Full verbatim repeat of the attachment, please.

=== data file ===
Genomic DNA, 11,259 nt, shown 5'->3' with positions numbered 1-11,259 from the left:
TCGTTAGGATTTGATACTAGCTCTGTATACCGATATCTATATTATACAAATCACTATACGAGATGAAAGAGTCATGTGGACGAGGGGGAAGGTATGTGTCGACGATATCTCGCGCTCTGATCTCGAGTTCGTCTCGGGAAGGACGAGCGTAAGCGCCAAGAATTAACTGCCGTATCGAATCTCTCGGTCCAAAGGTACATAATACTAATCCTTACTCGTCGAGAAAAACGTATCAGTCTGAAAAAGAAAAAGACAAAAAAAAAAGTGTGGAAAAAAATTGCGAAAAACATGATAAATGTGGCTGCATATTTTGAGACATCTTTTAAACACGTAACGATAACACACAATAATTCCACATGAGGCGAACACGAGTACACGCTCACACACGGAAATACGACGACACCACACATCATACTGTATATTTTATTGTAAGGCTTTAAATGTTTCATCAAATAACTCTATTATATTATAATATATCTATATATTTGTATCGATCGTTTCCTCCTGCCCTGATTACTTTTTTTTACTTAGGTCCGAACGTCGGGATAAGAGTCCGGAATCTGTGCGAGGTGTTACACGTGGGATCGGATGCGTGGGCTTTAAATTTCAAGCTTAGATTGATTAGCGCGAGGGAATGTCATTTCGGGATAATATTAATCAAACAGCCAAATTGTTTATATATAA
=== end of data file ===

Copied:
Genomic DNA, 11,259 nt, shown 5'->3' with positions numbered 1-11,259 from the left:
TCGTTAGGATTTGATACTAGCTCTGTATACCGATATCTATATTATACAAATCACTATACGAGATGAAAGAGTCATGTGGACGAGGGGGAAGGTATGTGTCGACGATATCTCGCGCTCTGATCTCGAGTTCGTCTCGGGAAGGACGAGCGTAAGCGCCAAGAATTAACTGCCGTATCGAATCTCTCGGTCCAAAGGTACATAATACTAATCCTTACTCGTCGAGAAAAACGTATCAGTCTGAAAAAGAAAAAGACAAAAAAAAAAGTGTGGAAAAAAATTGCGAAAAACATGATAAATGTGGCTGCATATTTTGAGACATCTTTTAAACACGTAACGATAACACACAATAATTCCACATGAGGCGAACACGAGTACACGCTCACACACGGAAATACGACGACACCACACATCATACTGTATATTTTATTGTAAGGCTTTAAATGTTTCATCAAATAACTCTATTATATTATAATATATCTATATATTTGTATCGATCGTTTCCTCCTGCCCTGATTACTTTTTTTTACTTAGGTCCGAACGTCGGGATAAGAGTCCGGAATCTGTGCGAGGTGTTACACGTGGGATCGGATGCGTGGGCTTTAAATTTCAAGCTTAGATTGATTAGCGCGAGGGAATGTCATTTCGGGATAATATTAATCAAACAGCCAAATTGTTTATATATAA